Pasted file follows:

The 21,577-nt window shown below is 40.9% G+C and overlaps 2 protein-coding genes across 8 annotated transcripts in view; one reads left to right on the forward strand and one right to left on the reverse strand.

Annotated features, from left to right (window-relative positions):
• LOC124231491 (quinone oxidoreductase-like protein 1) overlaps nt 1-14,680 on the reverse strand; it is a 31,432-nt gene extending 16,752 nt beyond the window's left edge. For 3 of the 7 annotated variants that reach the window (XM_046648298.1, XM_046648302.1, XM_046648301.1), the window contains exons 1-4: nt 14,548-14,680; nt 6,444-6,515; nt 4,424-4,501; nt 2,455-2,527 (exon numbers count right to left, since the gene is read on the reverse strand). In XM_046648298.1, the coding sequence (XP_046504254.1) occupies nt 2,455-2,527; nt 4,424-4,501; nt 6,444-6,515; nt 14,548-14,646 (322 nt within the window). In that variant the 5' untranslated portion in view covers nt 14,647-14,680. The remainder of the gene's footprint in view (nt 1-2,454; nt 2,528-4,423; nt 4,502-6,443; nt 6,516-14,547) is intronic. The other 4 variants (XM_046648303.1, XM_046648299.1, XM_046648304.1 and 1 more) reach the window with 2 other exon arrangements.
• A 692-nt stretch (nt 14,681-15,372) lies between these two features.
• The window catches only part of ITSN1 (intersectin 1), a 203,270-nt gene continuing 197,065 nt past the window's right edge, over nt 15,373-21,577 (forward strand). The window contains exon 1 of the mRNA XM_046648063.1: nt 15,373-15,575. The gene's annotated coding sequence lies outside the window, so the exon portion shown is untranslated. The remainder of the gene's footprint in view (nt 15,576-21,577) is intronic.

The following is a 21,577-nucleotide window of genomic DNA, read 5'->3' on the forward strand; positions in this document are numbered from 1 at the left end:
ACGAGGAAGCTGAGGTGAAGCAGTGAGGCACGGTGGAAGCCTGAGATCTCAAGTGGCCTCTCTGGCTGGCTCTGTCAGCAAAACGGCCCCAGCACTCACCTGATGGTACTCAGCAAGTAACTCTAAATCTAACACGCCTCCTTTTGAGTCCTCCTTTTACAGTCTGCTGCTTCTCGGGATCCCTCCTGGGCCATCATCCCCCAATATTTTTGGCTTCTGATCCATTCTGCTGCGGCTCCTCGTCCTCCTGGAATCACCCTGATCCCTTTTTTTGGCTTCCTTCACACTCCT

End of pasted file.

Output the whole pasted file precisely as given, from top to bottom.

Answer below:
The 21,577-nt window shown below is 40.9% G+C and overlaps 2 protein-coding genes across 8 annotated transcripts in view; one reads left to right on the forward strand and one right to left on the reverse strand.

Annotated features, from left to right (window-relative positions):
• LOC124231491 (quinone oxidoreductase-like protein 1) overlaps nt 1-14,680 on the reverse strand; it is a 31,432-nt gene extending 16,752 nt beyond the window's left edge. For 3 of the 7 annotated variants that reach the window (XM_046648298.1, XM_046648302.1, XM_046648301.1), the window contains exons 1-4: nt 14,548-14,680; nt 6,444-6,515; nt 4,424-4,501; nt 2,455-2,527 (exon numbers count right to left, since the gene is read on the reverse strand). In XM_046648298.1, the coding sequence (XP_046504254.1) occupies nt 2,455-2,527; nt 4,424-4,501; nt 6,444-6,515; nt 14,548-14,646 (322 nt within the window). In that variant the 5' untranslated portion in view covers nt 14,647-14,680. The remainder of the gene's footprint in view (nt 1-2,454; nt 2,528-4,423; nt 4,502-6,443; nt 6,516-14,547) is intronic. The other 4 variants (XM_046648303.1, XM_046648299.1, XM_046648304.1 and 1 more) reach the window with 2 other exon arrangements.
• A 692-nt stretch (nt 14,681-15,372) lies between these two features.
• The window catches only part of ITSN1 (intersectin 1), a 203,270-nt gene continuing 197,065 nt past the window's right edge, over nt 15,373-21,577 (forward strand). The window contains exon 1 of the mRNA XM_046648063.1: nt 15,373-15,575. The gene's annotated coding sequence lies outside the window, so the exon portion shown is untranslated. The remainder of the gene's footprint in view (nt 15,576-21,577) is intronic.

The following is a 21,577-nucleotide window of genomic DNA, read 5'->3' on the forward strand; positions in this document are numbered from 1 at the left end:
ACGAGGAAGCTGAGGTGAAGCAGTGAGGCACGGTGGAAGCCTGAGATCTCAAGTGGCCTCTCTGGCTGGCTCTGTCAGCAAAACGGCCCCAGCACTCACCTGATGGTACTCAGCAAGTAACTCTAAATCTAACACGCCTCCTTTTGAGTCCTCCTTTTACAGTCTGCTGCTTCTCGGGATCCCTCCTGGGCCATCATCCCCCAATATTTTTGGCTTCTGATCCATTCTGCTGCGGCTCCTCGTCCTCCTGGAATCACCCTGATCCCTTTTTTTGGCTTCCTTCACACTCCT